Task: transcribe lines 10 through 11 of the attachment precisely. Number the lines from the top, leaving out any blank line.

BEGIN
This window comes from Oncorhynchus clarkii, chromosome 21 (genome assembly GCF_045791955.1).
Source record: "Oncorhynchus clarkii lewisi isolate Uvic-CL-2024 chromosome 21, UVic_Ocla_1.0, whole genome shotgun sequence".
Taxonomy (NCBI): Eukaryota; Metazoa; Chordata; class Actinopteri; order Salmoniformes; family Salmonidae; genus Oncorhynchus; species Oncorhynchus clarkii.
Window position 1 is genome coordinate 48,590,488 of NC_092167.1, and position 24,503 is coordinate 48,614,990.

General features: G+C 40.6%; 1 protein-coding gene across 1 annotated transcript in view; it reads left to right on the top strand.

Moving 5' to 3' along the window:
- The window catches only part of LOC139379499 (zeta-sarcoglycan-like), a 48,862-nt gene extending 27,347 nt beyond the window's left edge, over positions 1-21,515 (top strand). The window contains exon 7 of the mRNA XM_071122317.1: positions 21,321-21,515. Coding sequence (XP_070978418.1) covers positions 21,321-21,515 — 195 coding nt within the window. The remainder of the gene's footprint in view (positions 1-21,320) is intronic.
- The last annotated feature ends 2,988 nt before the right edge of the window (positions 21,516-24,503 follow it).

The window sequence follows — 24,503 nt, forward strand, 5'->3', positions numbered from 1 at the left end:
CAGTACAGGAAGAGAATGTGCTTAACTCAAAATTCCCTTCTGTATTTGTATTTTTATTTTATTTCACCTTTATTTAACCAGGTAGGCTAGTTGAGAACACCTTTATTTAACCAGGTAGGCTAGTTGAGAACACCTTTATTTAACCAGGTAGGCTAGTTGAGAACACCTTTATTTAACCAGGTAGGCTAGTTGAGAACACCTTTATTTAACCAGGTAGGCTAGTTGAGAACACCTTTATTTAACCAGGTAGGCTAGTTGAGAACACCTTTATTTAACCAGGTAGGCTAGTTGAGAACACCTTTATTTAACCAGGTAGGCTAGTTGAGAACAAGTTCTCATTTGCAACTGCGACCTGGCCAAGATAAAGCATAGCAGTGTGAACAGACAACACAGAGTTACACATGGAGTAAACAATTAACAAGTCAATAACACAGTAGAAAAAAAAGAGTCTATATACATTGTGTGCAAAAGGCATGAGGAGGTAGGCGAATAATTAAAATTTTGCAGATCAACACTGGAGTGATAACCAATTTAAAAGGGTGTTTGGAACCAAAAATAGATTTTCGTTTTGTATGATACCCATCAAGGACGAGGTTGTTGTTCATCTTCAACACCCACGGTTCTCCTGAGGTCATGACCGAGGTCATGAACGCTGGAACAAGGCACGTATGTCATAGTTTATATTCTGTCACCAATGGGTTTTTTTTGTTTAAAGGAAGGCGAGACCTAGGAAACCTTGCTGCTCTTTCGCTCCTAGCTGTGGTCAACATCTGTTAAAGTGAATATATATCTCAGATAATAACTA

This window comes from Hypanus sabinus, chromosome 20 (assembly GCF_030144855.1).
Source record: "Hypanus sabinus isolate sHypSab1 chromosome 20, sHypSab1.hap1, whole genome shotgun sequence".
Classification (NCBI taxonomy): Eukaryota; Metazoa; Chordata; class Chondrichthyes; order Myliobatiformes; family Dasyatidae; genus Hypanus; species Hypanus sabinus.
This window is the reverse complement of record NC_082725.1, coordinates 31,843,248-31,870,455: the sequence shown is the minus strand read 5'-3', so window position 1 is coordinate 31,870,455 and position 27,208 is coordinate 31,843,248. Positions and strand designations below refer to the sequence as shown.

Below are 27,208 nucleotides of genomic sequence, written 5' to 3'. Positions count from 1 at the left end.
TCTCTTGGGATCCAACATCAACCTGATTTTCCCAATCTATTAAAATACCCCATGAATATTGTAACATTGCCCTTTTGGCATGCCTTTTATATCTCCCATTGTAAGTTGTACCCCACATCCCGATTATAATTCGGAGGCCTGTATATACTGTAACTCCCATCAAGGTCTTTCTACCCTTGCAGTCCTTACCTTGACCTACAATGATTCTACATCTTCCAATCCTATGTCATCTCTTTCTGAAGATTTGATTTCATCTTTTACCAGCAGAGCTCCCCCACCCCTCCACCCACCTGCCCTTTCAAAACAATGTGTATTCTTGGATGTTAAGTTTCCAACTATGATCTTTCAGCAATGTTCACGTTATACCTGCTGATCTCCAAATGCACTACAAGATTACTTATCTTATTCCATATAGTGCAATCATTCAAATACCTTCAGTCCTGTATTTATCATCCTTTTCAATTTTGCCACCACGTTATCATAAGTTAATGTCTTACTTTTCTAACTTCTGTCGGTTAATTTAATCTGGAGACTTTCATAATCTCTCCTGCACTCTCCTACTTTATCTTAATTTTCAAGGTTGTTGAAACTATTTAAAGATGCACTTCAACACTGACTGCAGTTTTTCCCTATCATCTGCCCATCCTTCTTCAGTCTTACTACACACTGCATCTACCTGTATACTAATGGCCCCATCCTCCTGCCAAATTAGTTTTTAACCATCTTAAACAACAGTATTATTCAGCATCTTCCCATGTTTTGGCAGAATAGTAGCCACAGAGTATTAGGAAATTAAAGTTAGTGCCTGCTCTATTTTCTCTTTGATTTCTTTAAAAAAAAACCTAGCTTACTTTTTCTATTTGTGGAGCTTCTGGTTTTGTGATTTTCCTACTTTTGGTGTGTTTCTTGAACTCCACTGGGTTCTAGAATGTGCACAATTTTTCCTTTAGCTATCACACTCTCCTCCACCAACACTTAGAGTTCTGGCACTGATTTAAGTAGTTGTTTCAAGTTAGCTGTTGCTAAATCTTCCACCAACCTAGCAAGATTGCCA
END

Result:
CAGTACAGGAAGAGAATGTGCTTAACTCAAAATTCCCTTCTGTATTTGTATTTTTATTTTATTTCACCTTTATTTAACCAGGTAGGCTAGTTGAGAACACCTTTATTTAACCAGGTAGGCTAGTTGAGAACACCTTTATTTAACCAGGTAGGCTAGTTGAGAACACCTTTATTTAACCAGGTAGGCTAGTTGAGAACACCTTTATTTAACCAGGTAGGCTAGTTGAGAACACCTTTATTTAACCAGGTAGGCTAGTTGAGAACACCTTTATTTAACCAGGTAGGCTAGTTGAGAACACCTTTATTTAACCAGGTAGGCTAGTTGAGAACAAGTTCTCATTTGCAACTGCGACCTGGCCAAGATAAAGCATAGCAGTGTGAACAGACAACACAGAGTTACACATGGAGTAAACAATTAACAAGTCAATAACACAGTAGAAAAAAAAGAGTCTATATACATTGTGTGCAAAAGGCATGAGGAGGTAGGCGAATAATTAAAATTTTGCAGATCAACACTGGAGTGATAACCAATTTAAAAGGGTGTTTGGAACCAAAAATAGATTTTCGTTTTGTATGATACCCATCAAGGACGAGGTTGTTGTTCATCTTCAACACCCACGGTTCTCCTGAGGTCATGACCGAGGTCATGAACGCTGGAACAAGGCACGTATGTCATAGTTTATATTCTGTCACCAATGGGTTTTTTTTGTTTAAAGGAAGGCGAGACCTAGGAAACCTTGCTGCTCTTTCGCTCCTAGCTGTGGTCAACATCTGTTAAAGTGAATATATATCTCAGATAATAACTA

This window comes from Hypanus sabinus, chromosome 20 (assembly GCF_030144855.1).